It may not be up to him, or even the Jazz entirely.
Kirilenko was mentioned last week in a potential four-team trade centered around Denver Nuggets star Carmelo Anthony, but so far no deal had been done as Kirilenko and his Jazz teammates posed for pictures and spoke to reporters on the eve of training camp.
"I want to be here. That's the bottom line," said Kirilenko, who has been with the Jazz longer than any other player on the roster. "I want to be part of the Jazz. I'm very pleased to be in this city and playing with the Jazz."
Kirilenko is entering his 10th season in Utah and is scheduled to make almost $18 million in the final year of a contract extension he signed in 2004. His salary makes him an obvious trade candidate, but he is also the most versatile player on the team and right now the Jazz seem content to focus on the team's potential with Kirilenko rather than how much money they could save without him.
"There's always part of a financial picture to everything, but I don't think that we went into this season with the idea that we needed to trade Andrei," general manager Kevin O'Connor said.
O'Connor acknowledged there have been inquiries from other teams about Kirilenko, but would not comment on reports of the megadeal that surfaced late last week.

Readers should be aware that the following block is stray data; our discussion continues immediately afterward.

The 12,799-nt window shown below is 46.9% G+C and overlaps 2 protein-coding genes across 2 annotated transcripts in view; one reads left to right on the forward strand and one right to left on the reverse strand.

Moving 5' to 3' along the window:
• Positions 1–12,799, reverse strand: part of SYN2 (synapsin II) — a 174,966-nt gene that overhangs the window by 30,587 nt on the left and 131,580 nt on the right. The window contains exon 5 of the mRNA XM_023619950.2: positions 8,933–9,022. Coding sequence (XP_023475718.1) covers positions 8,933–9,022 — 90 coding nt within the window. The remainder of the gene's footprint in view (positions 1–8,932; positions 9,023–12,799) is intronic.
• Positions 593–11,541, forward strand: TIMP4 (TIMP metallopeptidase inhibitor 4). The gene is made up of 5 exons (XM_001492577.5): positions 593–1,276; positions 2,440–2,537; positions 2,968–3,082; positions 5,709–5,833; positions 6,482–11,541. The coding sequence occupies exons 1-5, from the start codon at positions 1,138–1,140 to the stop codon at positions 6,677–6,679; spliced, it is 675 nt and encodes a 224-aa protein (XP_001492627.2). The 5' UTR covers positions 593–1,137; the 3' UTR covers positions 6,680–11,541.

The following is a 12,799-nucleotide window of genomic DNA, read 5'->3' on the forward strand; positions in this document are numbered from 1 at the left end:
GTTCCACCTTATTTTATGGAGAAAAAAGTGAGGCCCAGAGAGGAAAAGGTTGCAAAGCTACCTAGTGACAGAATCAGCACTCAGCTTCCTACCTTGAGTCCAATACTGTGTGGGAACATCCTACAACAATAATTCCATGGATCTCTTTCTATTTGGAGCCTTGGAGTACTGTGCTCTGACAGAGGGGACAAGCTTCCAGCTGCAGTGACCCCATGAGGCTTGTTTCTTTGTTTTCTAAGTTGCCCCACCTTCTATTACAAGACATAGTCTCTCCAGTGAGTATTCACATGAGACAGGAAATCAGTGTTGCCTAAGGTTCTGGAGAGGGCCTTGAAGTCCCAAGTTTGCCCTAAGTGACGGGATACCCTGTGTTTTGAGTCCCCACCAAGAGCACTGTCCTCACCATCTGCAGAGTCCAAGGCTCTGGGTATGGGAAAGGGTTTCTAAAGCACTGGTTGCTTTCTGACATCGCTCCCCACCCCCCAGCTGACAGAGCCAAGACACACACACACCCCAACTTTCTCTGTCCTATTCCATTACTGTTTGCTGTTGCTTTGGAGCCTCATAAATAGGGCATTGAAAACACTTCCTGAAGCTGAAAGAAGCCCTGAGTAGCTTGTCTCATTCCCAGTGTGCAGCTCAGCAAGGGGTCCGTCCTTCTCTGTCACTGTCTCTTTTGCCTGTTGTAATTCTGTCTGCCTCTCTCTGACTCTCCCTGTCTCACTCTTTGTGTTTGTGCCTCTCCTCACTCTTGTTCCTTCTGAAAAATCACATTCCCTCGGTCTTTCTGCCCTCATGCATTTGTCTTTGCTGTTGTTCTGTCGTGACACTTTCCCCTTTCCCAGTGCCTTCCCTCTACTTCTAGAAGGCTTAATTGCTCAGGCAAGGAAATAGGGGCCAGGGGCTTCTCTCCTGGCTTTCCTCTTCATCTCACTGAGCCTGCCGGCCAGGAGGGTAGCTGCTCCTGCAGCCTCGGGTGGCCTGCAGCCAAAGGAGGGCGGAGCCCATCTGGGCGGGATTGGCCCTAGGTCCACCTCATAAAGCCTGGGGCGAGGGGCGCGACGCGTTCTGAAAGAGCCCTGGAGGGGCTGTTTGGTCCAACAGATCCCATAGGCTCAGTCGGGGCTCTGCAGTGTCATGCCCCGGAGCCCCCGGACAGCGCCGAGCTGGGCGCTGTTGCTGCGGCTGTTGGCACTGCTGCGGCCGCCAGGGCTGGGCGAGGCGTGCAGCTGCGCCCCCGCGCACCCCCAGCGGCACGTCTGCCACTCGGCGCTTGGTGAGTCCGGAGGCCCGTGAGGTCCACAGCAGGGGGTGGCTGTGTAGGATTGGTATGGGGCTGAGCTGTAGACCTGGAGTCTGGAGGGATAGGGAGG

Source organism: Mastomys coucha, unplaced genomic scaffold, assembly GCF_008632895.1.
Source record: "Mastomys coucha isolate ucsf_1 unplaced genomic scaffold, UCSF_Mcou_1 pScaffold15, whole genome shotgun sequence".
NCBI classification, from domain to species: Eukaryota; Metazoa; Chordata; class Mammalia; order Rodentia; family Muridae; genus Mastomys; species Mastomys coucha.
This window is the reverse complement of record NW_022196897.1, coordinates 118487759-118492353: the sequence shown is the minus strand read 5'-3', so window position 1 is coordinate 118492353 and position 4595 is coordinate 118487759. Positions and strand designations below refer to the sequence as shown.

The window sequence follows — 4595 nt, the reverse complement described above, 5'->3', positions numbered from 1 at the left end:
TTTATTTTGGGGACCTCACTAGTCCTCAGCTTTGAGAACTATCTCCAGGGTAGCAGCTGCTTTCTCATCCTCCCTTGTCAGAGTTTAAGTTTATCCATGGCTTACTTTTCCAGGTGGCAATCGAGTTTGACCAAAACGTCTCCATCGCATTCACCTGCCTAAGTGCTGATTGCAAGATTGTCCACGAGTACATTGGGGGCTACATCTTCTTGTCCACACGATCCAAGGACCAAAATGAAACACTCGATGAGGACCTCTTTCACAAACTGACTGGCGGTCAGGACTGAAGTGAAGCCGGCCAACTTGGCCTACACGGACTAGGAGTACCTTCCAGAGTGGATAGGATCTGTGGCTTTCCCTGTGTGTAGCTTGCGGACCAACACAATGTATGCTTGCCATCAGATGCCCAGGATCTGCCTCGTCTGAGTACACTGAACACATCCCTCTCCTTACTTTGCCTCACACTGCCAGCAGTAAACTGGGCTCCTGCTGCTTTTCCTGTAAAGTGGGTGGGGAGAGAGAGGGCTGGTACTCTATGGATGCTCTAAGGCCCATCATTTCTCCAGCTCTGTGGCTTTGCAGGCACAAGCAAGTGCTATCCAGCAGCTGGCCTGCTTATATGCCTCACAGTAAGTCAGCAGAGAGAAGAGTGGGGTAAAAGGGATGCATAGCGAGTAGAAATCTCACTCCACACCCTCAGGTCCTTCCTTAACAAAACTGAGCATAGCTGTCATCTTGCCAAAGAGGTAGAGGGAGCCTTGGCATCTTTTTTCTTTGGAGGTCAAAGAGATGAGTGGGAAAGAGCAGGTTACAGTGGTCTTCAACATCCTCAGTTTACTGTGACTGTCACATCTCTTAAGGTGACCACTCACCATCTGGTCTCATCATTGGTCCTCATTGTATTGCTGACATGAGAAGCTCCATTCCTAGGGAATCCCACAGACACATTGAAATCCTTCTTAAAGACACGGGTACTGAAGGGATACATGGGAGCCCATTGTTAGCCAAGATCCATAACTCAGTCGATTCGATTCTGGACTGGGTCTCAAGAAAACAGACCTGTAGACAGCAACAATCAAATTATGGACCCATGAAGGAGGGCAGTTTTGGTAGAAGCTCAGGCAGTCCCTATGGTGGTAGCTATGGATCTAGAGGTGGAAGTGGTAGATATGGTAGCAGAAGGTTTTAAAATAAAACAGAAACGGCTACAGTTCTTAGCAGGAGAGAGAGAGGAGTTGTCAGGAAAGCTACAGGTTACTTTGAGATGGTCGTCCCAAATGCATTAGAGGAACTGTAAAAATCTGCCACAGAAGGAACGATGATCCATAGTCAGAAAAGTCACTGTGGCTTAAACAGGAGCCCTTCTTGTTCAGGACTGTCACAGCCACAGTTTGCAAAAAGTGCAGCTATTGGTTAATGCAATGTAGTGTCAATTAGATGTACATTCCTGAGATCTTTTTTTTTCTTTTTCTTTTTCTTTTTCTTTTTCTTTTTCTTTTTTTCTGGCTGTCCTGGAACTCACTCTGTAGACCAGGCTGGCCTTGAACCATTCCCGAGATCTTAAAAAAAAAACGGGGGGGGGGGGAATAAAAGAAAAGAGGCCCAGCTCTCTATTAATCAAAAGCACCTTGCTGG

O'Connor said the situation is a lot like the one the Jazz faced a year ago when Carlos Boozer reported for the final year of his contract after a summer of speculation he would be traded. The Jazz were unwilling to give up their leading scorer and rebounder without getting something in return just to avoid a luxury tax hit.
"We've never initiated a trade call this whole summer about AK," O'Connor said.
But the Jazz are willing to listen and if another club makes the right offer, Kirilenko could be playing elsewhere for the first time in his NBA career.
Kirilenko has averaged 12.4 points in his career with the Jazz and his 1,306 blocked shots are the second most in team history.
"I don't think there's anybody on the team that can do the things he does. He brings a different set of intangibles than anybody on this team," said point guard Deron Williams, who quickly grew tired of questions about Kirilenko's future.
"Is AK here? He's here today?," Williams said. "As of right now, he's with us tomorrow, right? When it comes across the ticker that AK has been traded, then come ask me questions. Until then I'm not going to talk about it."
With center Mehmet Okur still recovering from surgery to repair a ruptured Achilles tendon in April and several new additions to the roster, coach Jerry Sloan would like to see Kirilenko stay.
With or without Kirilenko, the Jazz had more turnover this summer than they had in years.
Boozer, Kyle Korver and Wesley Matthews all left as free agents. The Jazz quickly picked up center/forward Al Jefferson and brought back veteran guard Raja Bell, who played two years in Utah. Utah also added veteran point guard Earl Watson on Sunday and will have rookie Gordon Hayward trying to learn the system after leaving Butler early for the NBA draft.
Sloan, entering his 23rd season coaching the Jazz, said that's plenty of change to deal with as the team enters training camp.
"We want Andrei here. He's a huge part of what we've done and we need him," Sloan said.